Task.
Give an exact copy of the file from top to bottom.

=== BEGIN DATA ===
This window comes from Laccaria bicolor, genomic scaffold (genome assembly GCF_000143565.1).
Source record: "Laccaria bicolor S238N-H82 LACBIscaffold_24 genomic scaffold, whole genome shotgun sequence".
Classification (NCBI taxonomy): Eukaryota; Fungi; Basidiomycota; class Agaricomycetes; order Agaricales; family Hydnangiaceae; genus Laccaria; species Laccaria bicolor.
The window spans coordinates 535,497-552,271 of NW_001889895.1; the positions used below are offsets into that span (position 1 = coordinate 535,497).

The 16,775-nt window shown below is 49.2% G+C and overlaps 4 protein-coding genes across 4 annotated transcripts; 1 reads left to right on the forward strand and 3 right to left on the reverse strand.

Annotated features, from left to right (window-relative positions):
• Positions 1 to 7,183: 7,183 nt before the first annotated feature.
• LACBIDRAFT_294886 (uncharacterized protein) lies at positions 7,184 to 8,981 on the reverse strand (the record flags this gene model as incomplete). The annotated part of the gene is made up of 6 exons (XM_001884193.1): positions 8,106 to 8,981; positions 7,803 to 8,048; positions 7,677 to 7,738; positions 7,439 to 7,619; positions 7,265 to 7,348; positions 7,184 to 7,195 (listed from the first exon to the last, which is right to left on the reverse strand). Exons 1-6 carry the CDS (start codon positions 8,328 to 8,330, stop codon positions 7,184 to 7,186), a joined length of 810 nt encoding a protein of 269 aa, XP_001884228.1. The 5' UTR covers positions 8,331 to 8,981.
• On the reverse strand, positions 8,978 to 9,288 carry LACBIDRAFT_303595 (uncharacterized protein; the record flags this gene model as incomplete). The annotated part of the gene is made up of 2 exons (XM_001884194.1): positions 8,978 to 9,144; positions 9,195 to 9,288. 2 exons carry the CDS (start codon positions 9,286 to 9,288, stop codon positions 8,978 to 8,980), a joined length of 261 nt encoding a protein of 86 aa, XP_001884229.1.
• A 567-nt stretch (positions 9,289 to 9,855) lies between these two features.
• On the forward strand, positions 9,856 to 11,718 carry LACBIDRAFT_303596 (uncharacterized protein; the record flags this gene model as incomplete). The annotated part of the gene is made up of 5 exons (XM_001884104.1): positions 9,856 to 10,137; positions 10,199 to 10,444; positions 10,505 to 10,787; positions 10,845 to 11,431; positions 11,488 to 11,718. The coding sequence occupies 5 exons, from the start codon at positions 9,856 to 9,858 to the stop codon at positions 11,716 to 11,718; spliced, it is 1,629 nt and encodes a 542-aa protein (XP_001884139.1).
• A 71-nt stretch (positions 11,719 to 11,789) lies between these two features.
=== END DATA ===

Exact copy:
This window comes from Laccaria bicolor, genomic scaffold (genome assembly GCF_000143565.1).
Source record: "Laccaria bicolor S238N-H82 LACBIscaffold_24 genomic scaffold, whole genome shotgun sequence".
Classification (NCBI taxonomy): Eukaryota; Fungi; Basidiomycota; class Agaricomycetes; order Agaricales; family Hydnangiaceae; genus Laccaria; species Laccaria bicolor.
The window spans coordinates 535,497-552,271 of NW_001889895.1; the positions used below are offsets into that span (position 1 = coordinate 535,497).

The 16,775-nt window shown below is 49.2% G+C and overlaps 4 protein-coding genes across 4 annotated transcripts; 1 reads left to right on the forward strand and 3 right to left on the reverse strand.

Annotated features, from left to right (window-relative positions):
• Positions 1 to 7,183: 7,183 nt before the first annotated feature.
• LACBIDRAFT_294886 (uncharacterized protein) lies at positions 7,184 to 8,981 on the reverse strand (the record flags this gene model as incomplete). The annotated part of the gene is made up of 6 exons (XM_001884193.1): positions 8,106 to 8,981; positions 7,803 to 8,048; positions 7,677 to 7,738; positions 7,439 to 7,619; positions 7,265 to 7,348; positions 7,184 to 7,195 (listed from the first exon to the last, which is right to left on the reverse strand). Exons 1-6 carry the CDS (start codon positions 8,328 to 8,330, stop codon positions 7,184 to 7,186), a joined length of 810 nt encoding a protein of 269 aa, XP_001884228.1. The 5' UTR covers positions 8,331 to 8,981.
• On the reverse strand, positions 8,978 to 9,288 carry LACBIDRAFT_303595 (uncharacterized protein; the record flags this gene model as incomplete). The annotated part of the gene is made up of 2 exons (XM_001884194.1): positions 8,978 to 9,144; positions 9,195 to 9,288. 2 exons carry the CDS (start codon positions 9,286 to 9,288, stop codon positions 8,978 to 8,980), a joined length of 261 nt encoding a protein of 86 aa, XP_001884229.1.
• A 567-nt stretch (positions 9,289 to 9,855) lies between these two features.
• On the forward strand, positions 9,856 to 11,718 carry LACBIDRAFT_303596 (uncharacterized protein; the record flags this gene model as incomplete). The annotated part of the gene is made up of 5 exons (XM_001884104.1): positions 9,856 to 10,137; positions 10,199 to 10,444; positions 10,505 to 10,787; positions 10,845 to 11,431; positions 11,488 to 11,718. The coding sequence occupies 5 exons, from the start codon at positions 9,856 to 9,858 to the stop codon at positions 11,716 to 11,718; spliced, it is 1,629 nt and encodes a 542-aa protein (XP_001884139.1).
• A 71-nt stretch (positions 11,719 to 11,789) lies between these two features.